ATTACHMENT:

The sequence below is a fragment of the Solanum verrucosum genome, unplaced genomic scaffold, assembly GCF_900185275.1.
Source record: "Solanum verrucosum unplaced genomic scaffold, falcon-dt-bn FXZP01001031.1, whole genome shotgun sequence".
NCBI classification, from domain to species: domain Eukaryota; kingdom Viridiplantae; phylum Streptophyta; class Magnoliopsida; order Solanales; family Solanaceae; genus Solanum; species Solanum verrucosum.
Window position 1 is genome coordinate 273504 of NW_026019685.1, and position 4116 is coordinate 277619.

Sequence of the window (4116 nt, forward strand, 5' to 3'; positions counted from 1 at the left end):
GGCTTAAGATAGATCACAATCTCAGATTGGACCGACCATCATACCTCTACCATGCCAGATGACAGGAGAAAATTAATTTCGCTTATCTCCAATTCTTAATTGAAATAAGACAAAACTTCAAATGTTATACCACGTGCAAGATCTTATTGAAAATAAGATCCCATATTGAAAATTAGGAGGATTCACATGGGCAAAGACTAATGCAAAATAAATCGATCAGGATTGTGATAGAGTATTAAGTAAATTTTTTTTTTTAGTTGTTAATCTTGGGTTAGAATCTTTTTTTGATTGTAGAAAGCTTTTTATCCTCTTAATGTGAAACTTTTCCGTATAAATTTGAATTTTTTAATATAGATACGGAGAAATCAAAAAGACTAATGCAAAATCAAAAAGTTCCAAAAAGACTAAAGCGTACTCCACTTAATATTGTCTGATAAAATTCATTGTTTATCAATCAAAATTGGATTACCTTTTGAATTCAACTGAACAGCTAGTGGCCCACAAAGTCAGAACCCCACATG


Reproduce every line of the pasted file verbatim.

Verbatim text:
The sequence below is a fragment of the Solanum verrucosum genome, unplaced genomic scaffold, assembly GCF_900185275.1.
Source record: "Solanum verrucosum unplaced genomic scaffold, falcon-dt-bn FXZP01001031.1, whole genome shotgun sequence".
NCBI classification, from domain to species: domain Eukaryota; kingdom Viridiplantae; phylum Streptophyta; class Magnoliopsida; order Solanales; family Solanaceae; genus Solanum; species Solanum verrucosum.
Window position 1 is genome coordinate 273504 of NW_026019685.1, and position 4116 is coordinate 277619.

Sequence of the window (4116 nt, forward strand, 5' to 3'; positions counted from 1 at the left end):
GGCTTAAGATAGATCACAATCTCAGATTGGACCGACCATCATACCTCTACCATGCCAGATGACAGGAGAAAATTAATTTCGCTTATCTCCAATTCTTAATTGAAATAAGACAAAACTTCAAATGTTATACCACGTGCAAGATCTTATTGAAAATAAGATCCCATATTGAAAATTAGGAGGATTCACATGGGCAAAGACTAATGCAAAATAAATCGATCAGGATTGTGATAGAGTATTAAGTAAATTTTTTTTTTTAGTTGTTAATCTTGGGTTAGAATCTTTTTTTGATTGTAGAAAGCTTTTTATCCTCTTAATGTGAAACTTTTCCGTATAAATTTGAATTTTTTAATATAGATACGGAGAAATCAAAAAGACTAATGCAAAATCAAAAAGTTCCAAAAAGACTAAAGCGTACTCCACTTAATATTGTCTGATAAAATTCATTGTTTATCAATCAAAATTGGATTACCTTTTGAATTCAACTGAACAGCTAGTGGCCCACAAAGTCAGAACCCCACATG